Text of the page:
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Football Boot

Discussion in 'Biomechanics, Sports and Foot orthoses' started by Ian North, Dec 17, 2008.

  1. Ian North

    Ian North Member

    Members do not see these Ads. Sign Up.
    Just wondering if others have had experience with these football boots.


    Would welcome any thoughts on their claims. To my knowledge they are yet to be available in Australia?

    Regards Ian
  2. Jeremy Long

    Jeremy Long Active Member

    I don't see this as radically different than the technical shoes released by Adidas for the 1994 World Cup. They also uses a molded rubber dispersion plate over the dorsum. Although they afforded incredible shot power and spin rates to the ball, the product line eventually failed because players demanded a return to shoes with greater feel over the instep.

    Maybe Dr Wander (as serious player, himself) can provide some comments.
  3. Cameron

    Cameron Well-Known Member

    Hi Ian

    Not aware of any profesionals who endorse these (or even wear them). They look the business and the added dorsal segment may indeed increase the sweet spot. Light years ago and long before 1994, I wore Tiger boots which had dorsal flap with a piece of curved polyprop ensheathed. Although I did score once or twice I would reckon I could have matched my tally anyday wearing nae boots at all.

    The problem was unless the flap sat as intended then the boots had no advantage. Unlike you I did not care for my boots and as soon as the leather hardened and shrunk I was not longer able to put the polyprop back in place.

    Laterally I used the empty flap to keep my chewing gum.

    Dare say they have moved on from then. But a stash pocket in the boots might suit someone like Ben Cousins;)

  4. Dr. DSW

    Dr. DSW Active Member

    I believe that there is a potential for these boots to have a place in the market. Although Jeremy makes an excellent point regarding the attempt by Adidas, the product was a different idea in my opinion.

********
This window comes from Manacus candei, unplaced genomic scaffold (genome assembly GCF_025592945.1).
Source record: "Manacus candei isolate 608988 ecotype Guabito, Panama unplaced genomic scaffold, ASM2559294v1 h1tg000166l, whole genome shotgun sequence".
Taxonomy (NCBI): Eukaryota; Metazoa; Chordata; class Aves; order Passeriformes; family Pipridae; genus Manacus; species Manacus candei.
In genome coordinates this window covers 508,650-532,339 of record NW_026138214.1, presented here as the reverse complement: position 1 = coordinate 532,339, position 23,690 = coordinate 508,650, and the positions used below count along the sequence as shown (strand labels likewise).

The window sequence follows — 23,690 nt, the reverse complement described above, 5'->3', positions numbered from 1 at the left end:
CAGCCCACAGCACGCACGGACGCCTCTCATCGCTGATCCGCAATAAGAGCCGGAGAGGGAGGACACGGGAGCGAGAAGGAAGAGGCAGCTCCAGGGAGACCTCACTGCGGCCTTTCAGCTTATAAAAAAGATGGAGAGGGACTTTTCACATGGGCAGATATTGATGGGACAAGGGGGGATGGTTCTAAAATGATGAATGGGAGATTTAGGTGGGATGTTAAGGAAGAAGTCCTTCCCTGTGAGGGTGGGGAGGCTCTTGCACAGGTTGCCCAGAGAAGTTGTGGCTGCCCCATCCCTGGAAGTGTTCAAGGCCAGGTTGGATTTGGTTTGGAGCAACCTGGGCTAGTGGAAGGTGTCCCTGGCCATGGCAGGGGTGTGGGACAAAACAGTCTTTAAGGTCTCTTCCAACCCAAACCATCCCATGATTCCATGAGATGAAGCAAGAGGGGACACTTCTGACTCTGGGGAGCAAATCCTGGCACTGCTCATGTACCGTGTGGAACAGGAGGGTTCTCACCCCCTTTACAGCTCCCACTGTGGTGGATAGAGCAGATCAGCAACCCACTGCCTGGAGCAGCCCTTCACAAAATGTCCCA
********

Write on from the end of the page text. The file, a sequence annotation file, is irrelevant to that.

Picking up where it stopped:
Adidas developed the Predator series with a large surface of dorsal rubber "fins" that were not necessarily a "sweet" spot, but were supposed to allow a player to be more creative with the ball regarding spin, speed, etc.

    However, many players felt that the dorsal rubber "fins" were a bit too much, and as the Predator series evolved, the dorsal rubber fins also evolved and decreased in size, shape and location. On the newest and most "expensive" Adidas Predator series, the rubber "fins" still exist, but are located at the dorsal-medial aspect of the forefoot only, really only covering the medial and dorsal aspect of the first metatarsal and hallux. The small, thin, rubber fins are actually almost incorporated into the leather, but DO still exist.

    To a soccer player, the most important aspect of the game is "ball touch" and many feel that the larger fins took too much away from "ball touch".

    One of the purposes of the new dorsal insert on the Concave, is to actually change the shape of the contact point, to allow a completely different touch on the ball. This way the contact will be in "tune" with the ball, theoretically allowing a more powerful and accurate shot.

    Additionally, this insert may help decrease dorsal injuries to the metatarsals. It's yet to be seen whether the dorsal insert will affect "ball touch" and whether or not it will have to be reduced in size, or may eventually come in different sizes for elite players vs. recreational players, etc.

    The bottom line is that although many gimmicks come and go, I believe that this shoe has some excellent ideas and has some great potential, though it may have to be "tweaked".

    I will be "test driving" a pair shortly and will fill you in on my thoughts.

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